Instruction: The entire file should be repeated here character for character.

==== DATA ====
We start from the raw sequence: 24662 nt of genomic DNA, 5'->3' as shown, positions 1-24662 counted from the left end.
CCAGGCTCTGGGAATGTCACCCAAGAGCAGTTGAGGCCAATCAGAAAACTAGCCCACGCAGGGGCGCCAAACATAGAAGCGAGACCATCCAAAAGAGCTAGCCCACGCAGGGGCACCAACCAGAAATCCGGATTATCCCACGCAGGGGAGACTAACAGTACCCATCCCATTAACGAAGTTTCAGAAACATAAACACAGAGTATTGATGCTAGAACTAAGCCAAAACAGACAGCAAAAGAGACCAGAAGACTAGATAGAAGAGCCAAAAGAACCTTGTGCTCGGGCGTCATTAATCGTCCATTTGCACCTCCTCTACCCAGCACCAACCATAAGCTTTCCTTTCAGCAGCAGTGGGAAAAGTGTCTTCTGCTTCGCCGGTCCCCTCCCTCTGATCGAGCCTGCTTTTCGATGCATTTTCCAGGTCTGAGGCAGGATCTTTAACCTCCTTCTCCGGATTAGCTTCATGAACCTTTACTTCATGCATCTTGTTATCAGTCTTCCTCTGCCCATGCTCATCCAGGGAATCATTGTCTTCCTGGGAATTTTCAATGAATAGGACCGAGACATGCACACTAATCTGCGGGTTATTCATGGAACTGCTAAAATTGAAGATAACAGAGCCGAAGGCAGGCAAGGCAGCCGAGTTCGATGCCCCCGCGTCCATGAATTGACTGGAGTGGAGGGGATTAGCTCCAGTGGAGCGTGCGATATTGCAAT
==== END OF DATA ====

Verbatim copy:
We start from the raw sequence: 24662 nt of genomic DNA, 5'->3' as shown, positions 1-24662 counted from the left end.
CCAGGCTCTGGGAATGTCACCCAAGAGCAGTTGAGGCCAATCAGAAAACTAGCCCACGCAGGGGCGCCAAACATAGAAGCGAGACCATCCAAAAGAGCTAGCCCACGCAGGGGCACCAACCAGAAATCCGGATTATCCCACGCAGGGGAGACTAACAGTACCCATCCCATTAACGAAGTTTCAGAAACATAAACACAGAGTATTGATGCTAGAACTAAGCCAAAACAGACAGCAAAAGAGACCAGAAGACTAGATAGAAGAGCCAAAAGAACCTTGTGCTCGGGCGTCATTAATCGTCCATTTGCACCTCCTCTACCCAGCACCAACCATAAGCTTTCCTTTCAGCAGCAGTGGGAAAAGTGTCTTCTGCTTCGCCGGTCCCCTCCCTCTGATCGAGCCTGCTTTTCGATGCATTTTCCAGGTCTGAGGCAGGATCTTTAACCTCCTTCTCCGGATTAGCTTCATGAACCTTTACTTCATGCATCTTGTTATCAGTCTTCCTCTGCCCATGCTCATCCAGGGAATCATTGTCTTCCTGGGAATTTTCAATGAATAGGACCGAGACATGCACACTAATCTGCGGGTTATTCATGGAACTGCTAAAATTGAAGATAACAGAGCCGAAGGCAGGCAAGGCAGCCGAGTTCGATGCCCCCGCGTCCATGAATTGACTGGAGTGGAGGGGATTAGCTCCAGTGGAGCGTGCGATATTGCAAT